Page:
Last week, Clyde Haberman of the New York Times wrote about aging in his column, celebrating all that New York City is doing for its older residents:
[I]t was interesting to come across a bit of news the other day that drew few headlines. The World Health Organization added New York to its “global network of age-friendly cities.” It was an international tip of the hat to the city for trying to make itself a better place for growing old. “It makes us members of a club of people who are struggling, in their own and perhaps much different ways, with learning about and thinking about and approaching this issue,” said Linda I. Gibbs, the deputy mayor for health and human services. “It’s really a lovely recognition.” In some respects, New York is a great place in which to grow old. A decade ago, the Department for the Aging banged that drum, promoting this as “the ultimate retirement city.” It listed advantages like reduced mass-transit fares, splendid parks and limitless cultural opportunities to keep the mind active…
New York ranked No. 7, based on considerations like available medical care, living space for the elderly and the relative ease of getting around on subways and buses. Portland, Ore., had top billing, a decision that surely had nothing to do with the fact that Sperling’s is based in Portland. “We’re a retirement destination,” Ms. Gibbs said. “A lot of retirees come with their bank accounts.” In recent years, the Department of City Planning says, about 11,500 people 65 and older have moved into New York each year.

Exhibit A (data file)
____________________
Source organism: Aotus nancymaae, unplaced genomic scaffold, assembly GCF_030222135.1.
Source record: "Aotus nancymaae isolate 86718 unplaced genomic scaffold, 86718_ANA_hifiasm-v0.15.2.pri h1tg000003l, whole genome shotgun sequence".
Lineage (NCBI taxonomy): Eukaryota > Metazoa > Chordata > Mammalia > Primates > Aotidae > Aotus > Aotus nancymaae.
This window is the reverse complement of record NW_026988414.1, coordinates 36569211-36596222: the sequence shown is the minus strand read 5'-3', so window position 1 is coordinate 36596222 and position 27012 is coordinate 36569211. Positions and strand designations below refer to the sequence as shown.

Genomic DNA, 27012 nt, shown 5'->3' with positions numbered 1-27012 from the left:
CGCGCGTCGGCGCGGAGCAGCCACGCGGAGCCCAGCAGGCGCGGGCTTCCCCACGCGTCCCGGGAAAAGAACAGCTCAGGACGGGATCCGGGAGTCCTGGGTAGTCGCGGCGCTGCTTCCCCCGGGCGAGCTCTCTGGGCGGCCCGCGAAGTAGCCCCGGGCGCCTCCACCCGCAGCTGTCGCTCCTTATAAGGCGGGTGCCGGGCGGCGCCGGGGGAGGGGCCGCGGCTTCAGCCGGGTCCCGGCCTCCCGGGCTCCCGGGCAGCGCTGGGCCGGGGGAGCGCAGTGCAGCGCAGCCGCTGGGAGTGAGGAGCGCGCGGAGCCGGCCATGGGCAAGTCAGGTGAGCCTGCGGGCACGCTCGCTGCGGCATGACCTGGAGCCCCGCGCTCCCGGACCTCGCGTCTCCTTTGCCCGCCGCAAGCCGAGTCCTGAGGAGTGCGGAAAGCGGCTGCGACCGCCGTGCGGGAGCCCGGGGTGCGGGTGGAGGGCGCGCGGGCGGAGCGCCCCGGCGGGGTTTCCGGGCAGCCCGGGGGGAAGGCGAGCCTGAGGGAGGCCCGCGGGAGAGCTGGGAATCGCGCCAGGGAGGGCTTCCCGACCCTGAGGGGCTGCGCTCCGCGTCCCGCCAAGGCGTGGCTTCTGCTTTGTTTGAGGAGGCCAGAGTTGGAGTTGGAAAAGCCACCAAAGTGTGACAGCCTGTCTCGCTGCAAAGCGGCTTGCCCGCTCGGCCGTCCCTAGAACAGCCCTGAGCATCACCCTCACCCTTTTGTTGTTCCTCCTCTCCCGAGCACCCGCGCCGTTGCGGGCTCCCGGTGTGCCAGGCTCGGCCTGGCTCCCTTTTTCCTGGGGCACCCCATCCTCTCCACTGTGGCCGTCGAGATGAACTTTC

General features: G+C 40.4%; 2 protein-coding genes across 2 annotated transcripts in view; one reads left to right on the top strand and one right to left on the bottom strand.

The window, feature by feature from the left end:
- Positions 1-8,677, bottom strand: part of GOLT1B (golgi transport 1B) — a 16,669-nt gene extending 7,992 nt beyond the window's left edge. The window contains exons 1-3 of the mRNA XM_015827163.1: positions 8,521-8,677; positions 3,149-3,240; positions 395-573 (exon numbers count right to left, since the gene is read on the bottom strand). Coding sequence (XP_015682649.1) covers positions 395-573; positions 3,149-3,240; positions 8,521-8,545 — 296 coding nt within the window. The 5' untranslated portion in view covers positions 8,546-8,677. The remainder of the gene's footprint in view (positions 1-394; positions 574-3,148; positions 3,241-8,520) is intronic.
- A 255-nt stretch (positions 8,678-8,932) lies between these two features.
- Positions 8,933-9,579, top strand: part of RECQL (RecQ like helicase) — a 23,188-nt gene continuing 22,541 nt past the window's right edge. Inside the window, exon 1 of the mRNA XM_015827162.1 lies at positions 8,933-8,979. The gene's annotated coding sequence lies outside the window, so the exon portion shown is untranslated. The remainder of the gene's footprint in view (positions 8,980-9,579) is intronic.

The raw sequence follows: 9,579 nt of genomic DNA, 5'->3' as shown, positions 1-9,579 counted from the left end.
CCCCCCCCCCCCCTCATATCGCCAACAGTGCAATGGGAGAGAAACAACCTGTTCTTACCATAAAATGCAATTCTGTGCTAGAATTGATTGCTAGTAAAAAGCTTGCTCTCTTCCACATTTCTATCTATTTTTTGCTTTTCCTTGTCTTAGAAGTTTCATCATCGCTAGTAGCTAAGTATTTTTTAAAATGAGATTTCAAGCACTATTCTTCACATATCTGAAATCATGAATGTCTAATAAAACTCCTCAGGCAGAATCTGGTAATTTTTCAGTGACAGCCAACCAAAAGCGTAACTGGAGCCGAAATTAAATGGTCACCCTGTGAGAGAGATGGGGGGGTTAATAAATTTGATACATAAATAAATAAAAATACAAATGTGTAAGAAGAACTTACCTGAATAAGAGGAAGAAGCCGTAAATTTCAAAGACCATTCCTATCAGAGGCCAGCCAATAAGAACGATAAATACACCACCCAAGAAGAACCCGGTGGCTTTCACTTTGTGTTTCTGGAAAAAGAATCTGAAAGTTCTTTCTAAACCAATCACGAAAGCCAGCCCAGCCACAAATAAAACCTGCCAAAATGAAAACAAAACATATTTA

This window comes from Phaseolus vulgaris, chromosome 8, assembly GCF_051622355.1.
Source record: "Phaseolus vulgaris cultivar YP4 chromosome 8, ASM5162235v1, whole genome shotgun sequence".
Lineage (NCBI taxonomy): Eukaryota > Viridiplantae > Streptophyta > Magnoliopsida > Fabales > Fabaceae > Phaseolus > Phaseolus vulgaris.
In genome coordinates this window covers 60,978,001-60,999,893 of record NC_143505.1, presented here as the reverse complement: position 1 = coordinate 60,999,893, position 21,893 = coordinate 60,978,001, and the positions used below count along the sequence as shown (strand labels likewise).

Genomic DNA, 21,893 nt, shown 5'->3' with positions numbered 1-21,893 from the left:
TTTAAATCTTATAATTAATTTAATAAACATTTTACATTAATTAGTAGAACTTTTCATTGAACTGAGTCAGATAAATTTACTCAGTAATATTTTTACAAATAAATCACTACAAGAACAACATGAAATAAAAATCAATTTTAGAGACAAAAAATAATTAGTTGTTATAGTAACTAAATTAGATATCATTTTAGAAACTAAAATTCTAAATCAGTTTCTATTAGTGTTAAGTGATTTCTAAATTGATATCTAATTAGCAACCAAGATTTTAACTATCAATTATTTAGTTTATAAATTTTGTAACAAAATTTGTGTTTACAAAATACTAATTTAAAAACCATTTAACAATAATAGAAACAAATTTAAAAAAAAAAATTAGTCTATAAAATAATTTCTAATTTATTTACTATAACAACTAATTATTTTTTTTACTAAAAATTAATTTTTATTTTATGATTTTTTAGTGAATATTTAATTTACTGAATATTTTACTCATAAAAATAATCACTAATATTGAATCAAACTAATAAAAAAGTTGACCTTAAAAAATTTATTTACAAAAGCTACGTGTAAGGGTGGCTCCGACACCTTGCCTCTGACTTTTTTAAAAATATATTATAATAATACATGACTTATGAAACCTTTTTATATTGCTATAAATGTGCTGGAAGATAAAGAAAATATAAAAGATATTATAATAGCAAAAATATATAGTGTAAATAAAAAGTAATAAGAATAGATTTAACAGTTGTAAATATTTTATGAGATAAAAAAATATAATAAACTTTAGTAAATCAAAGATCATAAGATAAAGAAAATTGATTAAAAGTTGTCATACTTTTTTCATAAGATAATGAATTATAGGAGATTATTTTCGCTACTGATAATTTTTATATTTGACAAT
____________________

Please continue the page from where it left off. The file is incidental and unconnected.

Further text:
Unfortunately, this presents a distorted picture of what’s going on. In the same week that Haberman’s column was being celebrated for its “age-friendliness,” I received an email regarding cuts to New York’s services for the aging from Bobbie Sackman. She is a leading advocate in the City for the elderly, and runs the Center for Senior Community Services (CSCS), a non-profit that serves 300,000 older New Yorkers through a network of 363 senior centers, housing, adult day care, services for the homebound, mental health and other programs. Sackman wrote:
The New York City Department of Aging DFTA is a very small city agency and was just cut by $22 million – vulnerable seniors were hurt as social adult day services for people with Alzheimer’s lost all its funding which is devastating to both the individual with Alzheimer’s and their family caregivers being ripped apart by this disease, a 40 percent cut to a home care program for people above the Medicaid level (with incomes mostly $15,000-$20,000 a year in NYC), and other cuts.
The cuts affect New York’s most vulnerable elders–those who are poor, seriously ill, or suffering from Alzheimer’s Disease. These older people were living on the edge as it was. With these deep cuts, there’s cause to wonder how they will even survive, much less enjoy New York’s “age-friendly” attractions.